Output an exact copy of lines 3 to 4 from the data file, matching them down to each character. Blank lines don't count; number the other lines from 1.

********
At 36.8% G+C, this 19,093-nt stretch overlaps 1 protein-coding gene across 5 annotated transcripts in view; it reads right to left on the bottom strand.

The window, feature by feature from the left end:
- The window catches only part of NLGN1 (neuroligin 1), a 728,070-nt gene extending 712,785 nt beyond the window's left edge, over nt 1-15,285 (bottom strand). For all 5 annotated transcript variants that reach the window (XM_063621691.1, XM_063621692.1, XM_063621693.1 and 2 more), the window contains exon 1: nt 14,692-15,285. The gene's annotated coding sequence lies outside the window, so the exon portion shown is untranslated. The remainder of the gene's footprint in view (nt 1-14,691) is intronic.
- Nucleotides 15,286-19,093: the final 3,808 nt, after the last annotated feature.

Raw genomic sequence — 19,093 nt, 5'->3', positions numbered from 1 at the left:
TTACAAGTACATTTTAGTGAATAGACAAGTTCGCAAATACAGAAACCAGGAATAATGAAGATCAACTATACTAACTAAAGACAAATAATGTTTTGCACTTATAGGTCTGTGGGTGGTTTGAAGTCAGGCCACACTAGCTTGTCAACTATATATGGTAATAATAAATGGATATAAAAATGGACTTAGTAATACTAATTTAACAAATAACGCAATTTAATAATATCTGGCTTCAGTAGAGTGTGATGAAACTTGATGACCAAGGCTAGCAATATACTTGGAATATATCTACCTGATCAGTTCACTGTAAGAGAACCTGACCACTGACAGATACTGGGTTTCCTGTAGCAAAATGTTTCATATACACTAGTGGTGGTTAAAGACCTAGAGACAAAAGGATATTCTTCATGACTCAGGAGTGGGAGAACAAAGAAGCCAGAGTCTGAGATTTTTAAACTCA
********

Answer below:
- The window catches only part of NLGN1 (neuroligin 1), a 728,070-nt gene extending 712,785 nt beyond the window's left edge, over nt 1-15,285 (bottom strand). For all 5 annotated transcript variants that reach the window (XM_063621691.1, XM_063621692.1, XM_063621693.1 and 2 more), the window contains exon 1: nt 14,692-15,285. The gene's annotated coding sequence lies outside the window, so the exon portion shown is untranslated. The remainder of the gene's footprint in view (nt 1-14,691) is intronic.
- Nucleotides 15,286-19,093: the final 3,808 nt, after the last annotated feature.